Symptoms of Intestinal Worms in Dogs & Cats: The Facts

Cat and Dog

Intestinal worms can cause illness in affected cats and dogs, and in severe cases, this can lead to serious complications. Thankfully, it is simple to protect your pet against this via a regular worming routine. Here’s what you need to know about worms, and how to safeguard your pet against them.

Types of Worms

There are various intestinal worms, which will affect the type of treatment that is given by your pet’s vet:

Hookworms– Are short and curved and hook onto the intestinal wall. Once they have developed in the gut, the worms feed on tissue and blood. This can be a serious threat to kittens and puppies as they can cause severe blood loss. Your pet will likely be exposed to the larvae through contaminated soil.

Roundworms- Are long, white and wiggly. Infection starts when your pet ingest eggs, which then develop into worms in your pet’s gut. The eggs can be found on contaminated surfaces, or through hosts such as birds or mice.

Whipworms- Are long and tiny with a thicker end. They are harder to detect as they are found in low numbers, so your pet may not show any symptoms. However, if left untreated they can cause bloody diarrhoea and damage the intestines.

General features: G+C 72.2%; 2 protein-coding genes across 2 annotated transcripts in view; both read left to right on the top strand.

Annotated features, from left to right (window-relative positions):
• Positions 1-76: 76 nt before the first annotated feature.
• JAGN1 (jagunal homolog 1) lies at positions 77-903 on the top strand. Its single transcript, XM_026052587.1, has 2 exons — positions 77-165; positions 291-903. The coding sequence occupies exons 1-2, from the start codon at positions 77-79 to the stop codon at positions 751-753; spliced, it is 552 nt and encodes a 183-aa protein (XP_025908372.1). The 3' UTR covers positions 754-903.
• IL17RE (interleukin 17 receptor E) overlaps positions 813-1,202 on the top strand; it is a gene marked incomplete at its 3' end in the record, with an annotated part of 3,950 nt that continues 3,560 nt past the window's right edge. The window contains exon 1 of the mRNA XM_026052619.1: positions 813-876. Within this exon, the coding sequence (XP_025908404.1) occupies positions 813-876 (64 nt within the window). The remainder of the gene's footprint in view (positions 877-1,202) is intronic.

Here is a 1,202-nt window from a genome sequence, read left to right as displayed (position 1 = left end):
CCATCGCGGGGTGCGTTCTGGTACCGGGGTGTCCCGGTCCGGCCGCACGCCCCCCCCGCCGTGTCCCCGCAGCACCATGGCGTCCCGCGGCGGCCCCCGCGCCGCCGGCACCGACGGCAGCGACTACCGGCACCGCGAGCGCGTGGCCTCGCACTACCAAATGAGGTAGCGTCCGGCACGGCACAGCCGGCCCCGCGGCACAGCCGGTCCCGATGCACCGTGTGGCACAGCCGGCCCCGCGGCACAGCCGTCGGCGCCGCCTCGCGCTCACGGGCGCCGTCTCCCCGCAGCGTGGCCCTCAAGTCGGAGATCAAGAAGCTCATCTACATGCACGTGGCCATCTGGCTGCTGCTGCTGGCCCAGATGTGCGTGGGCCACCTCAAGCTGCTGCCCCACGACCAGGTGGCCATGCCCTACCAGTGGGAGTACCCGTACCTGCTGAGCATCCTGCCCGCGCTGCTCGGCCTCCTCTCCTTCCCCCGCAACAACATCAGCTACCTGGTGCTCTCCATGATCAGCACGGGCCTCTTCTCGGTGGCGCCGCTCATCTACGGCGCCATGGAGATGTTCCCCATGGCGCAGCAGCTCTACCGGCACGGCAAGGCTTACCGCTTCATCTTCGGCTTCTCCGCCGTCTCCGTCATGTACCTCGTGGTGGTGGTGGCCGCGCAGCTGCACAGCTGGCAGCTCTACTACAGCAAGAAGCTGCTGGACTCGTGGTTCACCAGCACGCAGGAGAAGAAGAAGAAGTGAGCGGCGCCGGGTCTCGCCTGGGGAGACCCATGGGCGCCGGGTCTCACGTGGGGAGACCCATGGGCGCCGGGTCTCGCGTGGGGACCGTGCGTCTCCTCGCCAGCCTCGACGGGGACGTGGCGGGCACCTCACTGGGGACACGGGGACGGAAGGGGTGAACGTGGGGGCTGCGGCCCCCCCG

Tapeworms- Are long and flat and are most commonly transmitted via fleas, but can also be transmitted if your pet has eaten a mouse or other small animals.

Lungworms- Are long and wiggly and affect dogs. The worms are transmitted through snails and slugs which carry the infected larvae. These eggs hatch in the infected dog’s intestine before the larvae make their way into the lungs, causing coughing, sneezing and breathing problems. This can be fatal, so if you suspect your dog has contracted lungworm it’s best to contact your vet straight away.


The Symptoms of Worms

You may spot worms in your pet’s faeces and/or vomit, and around your pet’s anus, depending on the type of worm that has been picked up.

There will not always be obvious symptoms though and those that do occur can be mistaken for other health problems. This includes weight loss, dry and coarse fur, diarrhoea, lethargy and weakness and an increased appetite. However, some affected pets may look perfectly healthy and show no outward signs that anything is wrong.

In kittens and puppies, a serious worm infestation may be indicated by a distended abdomen.

Causes of Worms

Depending on the life cycle of the worm involved, pets can pick up worms from mother to nursing puppy or kitten, through infected faeces or ingesting infected wildlife or fleas.  Pets that spend a lot of time outdoors are therefore more likely to pick up worms but they can still affect indoor pets as well.

Prevention of Worms

Pets are likely to continue to pick up worms, so treating for intestinal worms at least four times a year (every 3 months) is usually recommended.

Year-round flea prevention is also recommended to prevent tapeworm infestations. As well as guarding against flea infestations, this will also significantly reduce the possibility that your pet will come into contact with tapeworm eggs (which can be carried by fleas).

It is also a good idea to sterilise your pet’s food and water bowls on a regular basis to protect against the risk of infection. Use a pet-friendly disinfectant to do this as many ‘human’ disinfectants are not safe for use around pets.

Treatment of Worms

Speak to your vet about worm treatments suitable for your individual pet.

[Photo Credit: jeffreyw]